- Mel Gibson as Tom Garvey
- Sissy Spacek as Mae Garvey
- Scott Glenn as Joe Wade
An uplifting look at the human spirit and the resilience of it are brought to the table in The River, which at the time of release was a socially conscious film that looked at the plight of farmers and their lands, as there became a big call for other business. Some of the things in it don’t quite hold up and there are bits of melodrama that sink in, but The River regains its footing and due to the good work from the cast and
Tom and Mae Garvey are married farmers living on their land in Tennessee with their two young children. Their farm is placed in a precarious position as it lies adjacent to the river, which overflows every so often due to storms. The family struggle along but their unwavering resolve and strength keeps them in tact. Yet tough times are about to arrive in various forms that will test the Garvey’s more than ever before. Recently, the land value has dropped and with the terrible conditions slowly getting worse, many nearby farmers are forced to sell their land. On top of this, slimy land owner Joe Wade has his own plans to flood the family and benefit from the water supply, first trying to buy up all the land that he can. This is something that would put the Garvey family out of a home and a livelihood if it were to go through, but the stoic Tom( whose family has owned the farm for generations) refuses to budge. Part of this is due to fact that Joe used to be in love with Mae years before and animosity between the two men thwarted any chance of friendship. But as Tom has run up debt and supplies dwindle, he and Mae are forced to consider the offer. Refusing, Tom in order to get some extra money to keep the farm going, becomes a scab laborer. Difficulties become noticeable as his stubbornness to even consider Wade’s offer weighs heavily on him and his family. Mae tends to the farm, but as driven as she is, begins to see that the tough times are just beginning for everyone and that it is going to take a lot of work to stop the farm from being swept away. Can Tom and Mae make it through the testing times as the river threatens with intent and Wade keeps pushing?
With unfussy yet intimate directing, Mark Rydell gets us to relate to the Garvey’s in their plight. He unearths the way that their livelihood is so important to them, but how a change could also do just that. The constant wrestling of what they should decide drives a significant part of The River; with Tom standing firm but Mae at least teases the idea to save any more hardship. Now The River is no flawless movie it must be said and a few issues arise. The screenplay, as emotive and soulful as it is, can quickly become a little too black and white when it tries to bring in the politics of business vs the farmer’s resolve. I mean, I can understand the sense of heroism in there, but at times it completely neglects the other side which could have had currency, by becoming a bit melodramatic. The grey areas could have been explored in greater depth as well. Also, at two hours, The River a little too long for its own good and could have been trimmed a bit. All in all, the negative aspects of the film are easily put aside thanks to the heartening tale and sense of hope that emits through even the darker stages. Vilmos Zsigmond brings his assured and striking powers to the cinematography that greatly benefit the movie, by capturing nature as both beautiful and bleak sometimes at the same time. The deepening of the colour palette brings out the harsher and more dramatically driven areas of the story, yet the glimmering sense of something on the horizon for Tom and Mae remains in subtle fashion. John Williams is on score duties and successfully provides a rousing musical accompaniment to the journey of the Garvey’s as they battle adversity head on.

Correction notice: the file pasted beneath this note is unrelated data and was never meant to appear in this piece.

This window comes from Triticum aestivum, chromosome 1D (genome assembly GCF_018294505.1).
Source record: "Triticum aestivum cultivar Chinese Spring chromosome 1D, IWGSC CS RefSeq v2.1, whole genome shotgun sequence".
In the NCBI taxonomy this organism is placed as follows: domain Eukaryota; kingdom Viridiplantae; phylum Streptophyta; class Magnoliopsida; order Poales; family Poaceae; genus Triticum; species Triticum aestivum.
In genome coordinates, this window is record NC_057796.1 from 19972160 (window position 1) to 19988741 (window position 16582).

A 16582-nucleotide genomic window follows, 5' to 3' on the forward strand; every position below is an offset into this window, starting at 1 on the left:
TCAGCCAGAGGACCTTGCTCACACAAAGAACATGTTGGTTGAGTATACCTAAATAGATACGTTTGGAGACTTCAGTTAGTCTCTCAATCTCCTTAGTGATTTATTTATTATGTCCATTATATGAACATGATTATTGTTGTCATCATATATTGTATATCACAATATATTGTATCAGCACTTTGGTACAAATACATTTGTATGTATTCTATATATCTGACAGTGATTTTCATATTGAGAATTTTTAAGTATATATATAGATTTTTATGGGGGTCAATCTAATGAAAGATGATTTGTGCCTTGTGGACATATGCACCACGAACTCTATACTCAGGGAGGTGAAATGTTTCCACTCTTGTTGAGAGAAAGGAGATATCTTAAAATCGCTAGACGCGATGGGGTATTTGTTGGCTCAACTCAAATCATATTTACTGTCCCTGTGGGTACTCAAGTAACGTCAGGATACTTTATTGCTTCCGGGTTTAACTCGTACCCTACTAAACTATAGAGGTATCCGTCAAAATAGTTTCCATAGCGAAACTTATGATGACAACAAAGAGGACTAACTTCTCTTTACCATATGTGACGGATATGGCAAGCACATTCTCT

Mel Gibson does especially well in the role of Tom. Embodying an undying stoic and stubborn quality, he is often a flawed man who is trying to do the right thing. The fact that the character is often his own worst enemy aids the drama of The River and Gibson gets this across, while still generating a hardworking and heartening sympathy for the man. Farming and a sense of honor are in this guy’s blood and the fact that he stands up to fight, while being at odds with a lot of things, is quite inspiring. But for me the best performance in The River comes from Sissy Spacek. Her part of the farmer’s wife could have easily been relegated to the sidelines and contributed nothing, but the luminous Spacek breathes life and fresh air into Mae. With her expressive face, we glimpse her love for her husband and family as well as her unbending will, that is challenged significantly by the trying hardships endured. But although the character may look quiet and meek, she is the complete opposite. With Spacek in the part, the emotive quota goes up and her natural warmth and depth of talent are displayed in full glory in what is a winning performance of sincerity. Scott Glenn does quite well as the main villain of the piece, though it must be stated that there are times when all he needs is a moustache and an evil laugh, and he’ll become a joke. The character is not written particularly well, but Glenn being the good actor that he is, at least injects a little something else into a cardboard cutout.
A little over dramatic at times and a tad too long, The River nonetheless stands as a beautifully rendered movie, enlivened and given emotional clout by the vibrant visuals and performances, particularly the one from Sissy Spacek.